Honesty looks good on a painter. Why posture? In Maxime Belykh’s Making a Case, the only thing posturing is shapes. Some slouch. Others stand. A playfulness between edges is apparent. Something happens where colors abut, join, or split apart. Grids, wavelengths, crosshatches. There are many ways to do a line.
Installed to the side of the living room in Apartment 13, this is an intimate show. A reposed, tonic kind of effort that makes no judgments of the viewer. Nor do the paintings themselves ask for a severe eye. Per Joshua Boulos, who runs the gallery, Belykh is a total artist. A Gesamtkunstwerk unto himself. That said, Belykh is still new-ish to painting, and a nascence perfumes these works.
There are all sorts of experiments on display: Two large canvases á la De Stijl. A few Richter-y, ‘squeegee’ type works, one with Tom Brady and a Dunkin gift card buried beneath the paint. Two empty pouches of weed—one sporting Pikachu and the other Sonic, both with a bootleg Backwoods logo—attached to a panel divided into that now ubiquitous palette of yellow and blue.
Belykh’s canvases prioritize composition over layering, so the coloration is mostly opaque. He achieves some unexpected hues as he plots his way through abstractions or cryptic figures. The purples, blues and greens here are especially effective.
The brushwork is never aggressive. You might call it restrained, as even the hard edges here appear relaxed. At times Belykh’s paintings are totally unafraid to indulge the vulnerable. One canvas simply reads “LOVE,” the black letters delicately placed over a grid of white squares.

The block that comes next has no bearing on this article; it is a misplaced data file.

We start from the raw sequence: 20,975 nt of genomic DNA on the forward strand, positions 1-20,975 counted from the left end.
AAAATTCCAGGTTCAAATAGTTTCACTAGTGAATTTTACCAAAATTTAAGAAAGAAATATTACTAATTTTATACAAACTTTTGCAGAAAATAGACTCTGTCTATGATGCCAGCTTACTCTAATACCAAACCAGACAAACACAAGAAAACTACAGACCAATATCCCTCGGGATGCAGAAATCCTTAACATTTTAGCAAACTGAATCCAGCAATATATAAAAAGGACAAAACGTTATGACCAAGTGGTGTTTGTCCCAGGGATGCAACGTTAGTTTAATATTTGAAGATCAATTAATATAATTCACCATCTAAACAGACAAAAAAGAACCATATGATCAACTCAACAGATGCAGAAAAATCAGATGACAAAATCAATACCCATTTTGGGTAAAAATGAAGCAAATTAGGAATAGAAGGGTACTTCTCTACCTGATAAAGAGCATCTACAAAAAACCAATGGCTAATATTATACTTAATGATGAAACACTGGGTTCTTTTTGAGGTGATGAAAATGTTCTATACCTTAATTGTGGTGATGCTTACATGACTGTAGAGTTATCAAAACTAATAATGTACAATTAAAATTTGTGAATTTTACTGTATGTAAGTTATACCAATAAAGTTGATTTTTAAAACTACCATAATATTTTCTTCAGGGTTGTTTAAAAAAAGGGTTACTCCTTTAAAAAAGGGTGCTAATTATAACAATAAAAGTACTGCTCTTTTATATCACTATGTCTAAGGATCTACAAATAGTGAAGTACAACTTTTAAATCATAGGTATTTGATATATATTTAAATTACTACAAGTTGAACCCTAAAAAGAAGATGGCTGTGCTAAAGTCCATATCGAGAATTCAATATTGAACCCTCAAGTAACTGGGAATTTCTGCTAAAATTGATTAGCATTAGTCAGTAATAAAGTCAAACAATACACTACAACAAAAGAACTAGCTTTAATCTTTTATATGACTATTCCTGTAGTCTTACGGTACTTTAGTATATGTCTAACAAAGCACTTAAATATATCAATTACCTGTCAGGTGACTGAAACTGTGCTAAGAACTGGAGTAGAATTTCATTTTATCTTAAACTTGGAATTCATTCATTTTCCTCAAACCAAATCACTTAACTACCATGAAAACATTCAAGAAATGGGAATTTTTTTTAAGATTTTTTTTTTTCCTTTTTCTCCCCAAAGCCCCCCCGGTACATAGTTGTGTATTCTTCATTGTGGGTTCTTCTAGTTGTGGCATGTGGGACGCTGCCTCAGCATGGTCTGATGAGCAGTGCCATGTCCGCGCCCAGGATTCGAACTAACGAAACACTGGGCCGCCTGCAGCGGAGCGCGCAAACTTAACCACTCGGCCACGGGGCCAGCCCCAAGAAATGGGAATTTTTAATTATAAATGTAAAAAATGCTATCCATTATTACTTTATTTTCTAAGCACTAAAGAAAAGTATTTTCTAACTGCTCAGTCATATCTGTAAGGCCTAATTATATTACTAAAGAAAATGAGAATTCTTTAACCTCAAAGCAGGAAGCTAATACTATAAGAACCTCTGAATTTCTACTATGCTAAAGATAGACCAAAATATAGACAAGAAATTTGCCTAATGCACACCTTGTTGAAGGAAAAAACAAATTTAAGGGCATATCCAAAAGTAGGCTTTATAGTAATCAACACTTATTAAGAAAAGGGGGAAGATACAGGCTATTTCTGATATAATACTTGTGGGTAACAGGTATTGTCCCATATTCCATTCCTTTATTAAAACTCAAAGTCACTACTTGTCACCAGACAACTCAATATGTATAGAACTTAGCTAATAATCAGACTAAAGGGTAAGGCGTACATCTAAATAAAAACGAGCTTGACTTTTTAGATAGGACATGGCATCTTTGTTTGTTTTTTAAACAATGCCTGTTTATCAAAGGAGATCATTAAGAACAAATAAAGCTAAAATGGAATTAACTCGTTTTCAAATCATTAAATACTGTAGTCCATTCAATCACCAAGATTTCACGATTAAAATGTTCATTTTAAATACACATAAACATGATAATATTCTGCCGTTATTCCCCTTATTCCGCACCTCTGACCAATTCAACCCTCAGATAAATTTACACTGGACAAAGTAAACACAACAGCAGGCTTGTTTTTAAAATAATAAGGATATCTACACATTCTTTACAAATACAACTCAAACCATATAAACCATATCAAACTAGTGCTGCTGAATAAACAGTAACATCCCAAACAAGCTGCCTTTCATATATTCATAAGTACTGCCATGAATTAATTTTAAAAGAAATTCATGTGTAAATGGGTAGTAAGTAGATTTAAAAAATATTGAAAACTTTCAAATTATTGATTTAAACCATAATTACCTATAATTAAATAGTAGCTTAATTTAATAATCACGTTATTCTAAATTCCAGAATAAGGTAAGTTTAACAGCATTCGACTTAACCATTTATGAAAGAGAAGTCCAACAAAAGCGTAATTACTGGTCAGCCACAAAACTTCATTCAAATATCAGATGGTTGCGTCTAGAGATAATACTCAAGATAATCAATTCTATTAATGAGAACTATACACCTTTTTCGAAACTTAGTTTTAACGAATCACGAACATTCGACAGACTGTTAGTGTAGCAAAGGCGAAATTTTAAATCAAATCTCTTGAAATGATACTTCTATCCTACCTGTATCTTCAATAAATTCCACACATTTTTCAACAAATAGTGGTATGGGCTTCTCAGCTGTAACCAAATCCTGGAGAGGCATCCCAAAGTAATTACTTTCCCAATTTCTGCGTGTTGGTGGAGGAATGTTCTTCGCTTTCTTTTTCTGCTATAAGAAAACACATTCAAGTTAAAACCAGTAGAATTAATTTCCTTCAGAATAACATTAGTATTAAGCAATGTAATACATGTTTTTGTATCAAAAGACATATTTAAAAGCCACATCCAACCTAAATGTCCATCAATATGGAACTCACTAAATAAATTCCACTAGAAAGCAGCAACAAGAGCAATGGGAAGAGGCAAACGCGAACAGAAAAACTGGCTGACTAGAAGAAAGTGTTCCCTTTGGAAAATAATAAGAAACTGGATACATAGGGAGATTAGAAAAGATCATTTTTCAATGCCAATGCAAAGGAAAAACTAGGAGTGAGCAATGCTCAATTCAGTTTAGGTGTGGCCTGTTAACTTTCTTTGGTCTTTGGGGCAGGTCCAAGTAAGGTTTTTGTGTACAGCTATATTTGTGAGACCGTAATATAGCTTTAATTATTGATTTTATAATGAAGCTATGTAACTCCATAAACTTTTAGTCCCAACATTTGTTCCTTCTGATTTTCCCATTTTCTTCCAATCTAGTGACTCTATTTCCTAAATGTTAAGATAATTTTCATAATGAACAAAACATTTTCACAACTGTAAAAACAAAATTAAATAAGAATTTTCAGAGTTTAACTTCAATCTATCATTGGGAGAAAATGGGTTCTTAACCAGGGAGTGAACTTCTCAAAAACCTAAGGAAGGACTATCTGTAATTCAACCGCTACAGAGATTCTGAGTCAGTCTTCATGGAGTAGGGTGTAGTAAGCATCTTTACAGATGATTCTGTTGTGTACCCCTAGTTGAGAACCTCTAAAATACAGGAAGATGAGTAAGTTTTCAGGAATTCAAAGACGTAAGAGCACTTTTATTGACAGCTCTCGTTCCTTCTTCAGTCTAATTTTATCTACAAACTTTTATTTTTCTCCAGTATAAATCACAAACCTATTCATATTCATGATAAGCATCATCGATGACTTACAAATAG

One piece that references a “fuckboy era,” to paraphrase Boulos, isn’t sentimental outright, but it is fused to memory. Grip tape from one of Belykh’s old skateboards forms the canvas’ right edge. It sparkles next to an old t-shirt and above a mass of color. These paintings are poised as fragments of Belykh’s life and outlook, but don’t mistake them as being cloying or twee. A painter’s still allowed his in-jokes, no? And one of the main bits here is a comic exasperation. In one canvas, “LMAO” floats in a circular void.
It’s almost Joker-esque, this cackling ex nihilo. And it really is maddening, I suppose: our lives can feel so difficult to reshape, but forces outside our control are always formless. Laughter is the drug of first and last resort. Not that I think that’s “the case” being made here. These aren’t pessimistic paintings. They’re amiable enough to offer relief to anyone who seeks it.
So, back to the titular case and its making: is it a case for paintings? What does a painting really need to answer to? I suppose people do invent all sorts of guidelines for what a painting should be or should do. But a painting’s most pressing task is always the person standing in front of it. A painting that activates is unmissable. Or: if you see it, you know it.
Too vague a criterium? Well, then there’s a reply in one Belykh’s pieces. A t-shirt pulled over stretcher bars reads: “Don’t look at me like you don’t know what I’m talking about.”
Also on view in Apartment 13’s front room: three canvases by rapper Viper, best known for his album, You’ll cowards don’t even smoke crack. All three paintings are Blaxploitative figurations with squirmy brushwork, buxom women, Space Ghost cameos, and Viper’s signature literally writ large. A vast contrast to Belykh’s work, but also, somehow, a brotherly complement.